In the previously published "old" study [10] we found a more exaggerated result. We discussed selection problems of the post-marketing study and also problems of the interview technique as reasons for an unexpected high proportion of patients without complaints after hormone therapy. This could support our hypothesis that a personal interview by the physician may bias the outcome toward over-estimation of the treatment effect.

Overall, it is worth noting that the MRS scale can obviously detect treatment effects even in persons with little or mild symptoms before therapy – although to a lesser degree. We cannot comment as to what extend the MRS scale is able to differentiate between true or placebo treatment effects. The study cannot contribute to such a discussion due to its study design. However, we consider a relative improvement of 20 to 30%, which represents for example the improvement from severe to moderate complaints, as clinically relevant difference. Therefore, we recommend using an improvement of more than 20% as threshold to establish an "effect" of a new treatment.

A last issue is the validity of outcome evaluation by means of the MRS scale when the subjective assessment by the physician is taken as "gold standard". The treating gynaecologist assessed the "success" of the treatment for each person. We compared the agreement between this judgement and the assessment derived from a defined cut-off point of the self-administered MRS total score.

In the previous study [10] we observed an unexpected good sensitivity/specificity: sensitivity (correct prediction of a positive assessment by the physician) 70.8% and specificity (correct prediction of a negative assessment by the physician) 73.5%. We expressed concern that the degree of concordance might be overestimated due to the above mentioned study limitation (interview by physician). Our current study based directly on patients' information (physician neither present when the scale was completed nor when the scale was evaluated) came to somewhat but not much lower conformity with physicians' assessment. Table 3 shows that with a cut-off point between 20 and 22% of therapy-related improvement the sensitivity is around 70%, but the specificity is only between 50–60% and thereby markedly lower than in the previous study. In the previous study, the clinical judgement about "treatment success" was done by the physician who was responsible for the chosen treatment. We assume that in many cases the true treatment effect is better reflected by the self-administered MRS then by this form of clinical judgement. Together with the above discussed relative improvement of the complaints after therapy, the sensitivity and specificity results obtained in our current study point into the direction of a bias mainly introduced by application of the MRS scale as interview by the treating physician.

Table 3. Values for Sensitivity and Specificity of predicting physicians assessment of "successful therapy". Sensitivity and specificity is listed for a series of cut-off points (given in percent of baseline total score) for relative score improvement on the total MRS-scale.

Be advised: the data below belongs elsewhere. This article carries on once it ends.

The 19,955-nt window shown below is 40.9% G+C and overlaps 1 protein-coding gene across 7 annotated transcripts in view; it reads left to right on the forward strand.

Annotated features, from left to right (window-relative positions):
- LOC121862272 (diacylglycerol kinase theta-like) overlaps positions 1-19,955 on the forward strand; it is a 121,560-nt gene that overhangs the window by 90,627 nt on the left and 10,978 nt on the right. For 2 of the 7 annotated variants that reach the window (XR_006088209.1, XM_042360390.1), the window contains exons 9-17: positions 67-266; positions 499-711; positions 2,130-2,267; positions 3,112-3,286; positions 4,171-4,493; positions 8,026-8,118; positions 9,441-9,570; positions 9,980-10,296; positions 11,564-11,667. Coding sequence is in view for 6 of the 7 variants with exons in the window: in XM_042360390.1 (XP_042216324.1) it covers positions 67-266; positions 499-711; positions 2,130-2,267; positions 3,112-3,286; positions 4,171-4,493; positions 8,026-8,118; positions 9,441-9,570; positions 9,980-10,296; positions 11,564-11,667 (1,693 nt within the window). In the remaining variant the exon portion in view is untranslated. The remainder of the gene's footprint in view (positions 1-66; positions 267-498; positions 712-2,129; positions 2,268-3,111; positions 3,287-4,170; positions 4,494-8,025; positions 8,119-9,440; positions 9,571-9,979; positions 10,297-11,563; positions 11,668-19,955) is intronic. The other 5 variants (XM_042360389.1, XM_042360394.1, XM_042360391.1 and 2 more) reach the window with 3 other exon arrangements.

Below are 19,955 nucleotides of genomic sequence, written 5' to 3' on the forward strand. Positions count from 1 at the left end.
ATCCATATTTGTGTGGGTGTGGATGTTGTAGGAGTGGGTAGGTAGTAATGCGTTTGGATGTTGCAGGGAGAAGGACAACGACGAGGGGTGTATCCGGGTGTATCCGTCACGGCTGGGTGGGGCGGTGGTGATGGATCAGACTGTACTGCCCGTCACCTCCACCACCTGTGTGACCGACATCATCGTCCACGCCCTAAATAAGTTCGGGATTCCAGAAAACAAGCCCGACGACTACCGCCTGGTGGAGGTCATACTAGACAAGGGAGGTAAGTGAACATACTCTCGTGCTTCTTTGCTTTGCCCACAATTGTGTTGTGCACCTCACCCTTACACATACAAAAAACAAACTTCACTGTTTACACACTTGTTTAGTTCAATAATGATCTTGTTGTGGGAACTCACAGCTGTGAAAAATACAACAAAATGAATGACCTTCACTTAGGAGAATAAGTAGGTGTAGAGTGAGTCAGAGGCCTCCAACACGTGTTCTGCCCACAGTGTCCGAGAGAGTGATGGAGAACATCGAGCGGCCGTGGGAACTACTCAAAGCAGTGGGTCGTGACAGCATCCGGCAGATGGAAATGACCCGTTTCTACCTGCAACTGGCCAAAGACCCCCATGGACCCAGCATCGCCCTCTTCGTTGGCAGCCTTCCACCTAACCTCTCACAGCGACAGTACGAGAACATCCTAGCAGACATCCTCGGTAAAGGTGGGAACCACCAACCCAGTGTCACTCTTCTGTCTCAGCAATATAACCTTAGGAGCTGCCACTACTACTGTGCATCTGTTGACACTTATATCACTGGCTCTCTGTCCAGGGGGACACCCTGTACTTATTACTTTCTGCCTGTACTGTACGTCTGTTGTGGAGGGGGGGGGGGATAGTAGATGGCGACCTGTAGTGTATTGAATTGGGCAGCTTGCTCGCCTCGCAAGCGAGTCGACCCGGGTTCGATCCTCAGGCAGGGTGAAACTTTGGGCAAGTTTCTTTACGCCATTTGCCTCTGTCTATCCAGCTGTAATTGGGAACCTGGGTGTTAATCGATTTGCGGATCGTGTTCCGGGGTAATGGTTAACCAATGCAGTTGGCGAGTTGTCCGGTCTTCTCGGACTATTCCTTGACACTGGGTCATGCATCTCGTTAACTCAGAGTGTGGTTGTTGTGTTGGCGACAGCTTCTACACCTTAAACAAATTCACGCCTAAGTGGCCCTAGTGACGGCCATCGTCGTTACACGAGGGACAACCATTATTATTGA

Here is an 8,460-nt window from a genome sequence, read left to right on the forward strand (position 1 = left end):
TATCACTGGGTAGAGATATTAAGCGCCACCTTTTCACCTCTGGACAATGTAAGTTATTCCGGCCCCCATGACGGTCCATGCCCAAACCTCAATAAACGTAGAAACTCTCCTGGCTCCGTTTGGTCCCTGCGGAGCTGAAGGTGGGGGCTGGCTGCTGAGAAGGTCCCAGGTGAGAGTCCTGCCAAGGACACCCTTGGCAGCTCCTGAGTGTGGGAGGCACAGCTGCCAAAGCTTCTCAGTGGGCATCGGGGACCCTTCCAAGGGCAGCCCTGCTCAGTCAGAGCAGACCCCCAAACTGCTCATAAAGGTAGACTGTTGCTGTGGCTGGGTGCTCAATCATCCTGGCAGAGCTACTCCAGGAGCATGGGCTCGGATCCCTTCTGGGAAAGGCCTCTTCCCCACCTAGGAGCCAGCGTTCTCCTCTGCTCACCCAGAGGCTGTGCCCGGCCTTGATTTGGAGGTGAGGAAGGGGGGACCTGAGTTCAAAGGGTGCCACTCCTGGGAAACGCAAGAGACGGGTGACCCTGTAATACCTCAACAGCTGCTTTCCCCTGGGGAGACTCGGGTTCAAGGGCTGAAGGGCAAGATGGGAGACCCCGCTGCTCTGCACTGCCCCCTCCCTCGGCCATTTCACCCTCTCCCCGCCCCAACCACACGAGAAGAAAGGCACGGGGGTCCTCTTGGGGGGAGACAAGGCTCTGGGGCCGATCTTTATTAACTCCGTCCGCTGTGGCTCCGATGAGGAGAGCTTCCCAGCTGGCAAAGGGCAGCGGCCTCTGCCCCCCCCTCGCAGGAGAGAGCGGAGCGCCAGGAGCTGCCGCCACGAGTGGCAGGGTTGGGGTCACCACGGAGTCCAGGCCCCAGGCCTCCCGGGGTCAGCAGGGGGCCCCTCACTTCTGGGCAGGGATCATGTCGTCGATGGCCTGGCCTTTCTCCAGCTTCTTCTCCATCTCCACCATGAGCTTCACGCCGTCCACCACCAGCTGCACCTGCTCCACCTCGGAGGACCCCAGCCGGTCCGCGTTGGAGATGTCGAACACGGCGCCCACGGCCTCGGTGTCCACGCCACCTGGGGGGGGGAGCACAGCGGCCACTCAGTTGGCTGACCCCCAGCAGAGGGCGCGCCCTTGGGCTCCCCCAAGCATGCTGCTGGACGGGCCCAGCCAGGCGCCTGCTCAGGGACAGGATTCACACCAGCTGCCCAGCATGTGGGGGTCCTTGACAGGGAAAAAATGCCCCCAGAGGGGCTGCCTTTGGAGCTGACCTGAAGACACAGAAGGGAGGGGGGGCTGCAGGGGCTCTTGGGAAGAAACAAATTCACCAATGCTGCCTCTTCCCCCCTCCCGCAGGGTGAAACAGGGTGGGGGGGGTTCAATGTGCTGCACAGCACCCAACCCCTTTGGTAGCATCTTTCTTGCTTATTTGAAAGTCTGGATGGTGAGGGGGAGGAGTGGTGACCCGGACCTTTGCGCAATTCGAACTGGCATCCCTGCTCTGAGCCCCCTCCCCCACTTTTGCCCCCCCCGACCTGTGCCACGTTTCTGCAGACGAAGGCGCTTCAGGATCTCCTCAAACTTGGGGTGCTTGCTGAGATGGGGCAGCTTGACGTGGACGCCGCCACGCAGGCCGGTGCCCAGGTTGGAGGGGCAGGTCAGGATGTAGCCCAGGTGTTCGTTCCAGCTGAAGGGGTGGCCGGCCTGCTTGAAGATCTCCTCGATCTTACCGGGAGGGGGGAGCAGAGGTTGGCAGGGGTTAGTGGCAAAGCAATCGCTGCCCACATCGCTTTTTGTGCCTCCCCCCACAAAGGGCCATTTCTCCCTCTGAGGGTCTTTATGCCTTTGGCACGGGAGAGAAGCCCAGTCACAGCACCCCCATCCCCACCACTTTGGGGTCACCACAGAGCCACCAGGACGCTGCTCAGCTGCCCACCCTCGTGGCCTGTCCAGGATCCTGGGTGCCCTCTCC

We hope to get access to data of double-blinded, randomized clinical trials to confirm the results of this validation study, i.e. to know the impact of treatment efficacy. But even on the basis of the information available from our two studies, the available information is re-assuring concerning methodological quality of the MRS scale as clinical utility.

Conclusion

The study confirmed evidence for the capacity of the MRS scale to measure treatment effects on quality of life across the full range of severity of complaints before treatment. The difference of the relative improvement after therapy between the old and current study as well as the observed different sensitivity/specificity is – as a matter of probability – more likely to be caused by a bias introduced by the different application of the MRS scale than by real differences in the efficacy of the therapy. A randomized clinical trial would be needed to test the impact of the latter. The message for future studies is: The MRS scale should be only used as self-administered tool where the suggestive effect of questions raised by health professionals ("therapeutic optimism") can be largely excluded.

Competing interests

TZ is employee of a company that produces hormone products.

The authors, however, see no conflict of interest as far as the validation of the MRS scale is concerned.

Authors' contributions

JD: contributed to the design of the study, the validation analysis and the writing of the manuscript; TZ: responsible for design and execution of the post-marketing study; LAJH: one of the developers of the MRS scale, responsible for the design of this validation analysis, and involved in writing the manuscript; DS: responsible for setting up and managing the database for different analyses, and for running all analyses.

Acknowledgements

The authors thank Horst Dietrich, Jenapharm for creating the initial database of the post-marketing study and for providing the limited dataset for this validation study.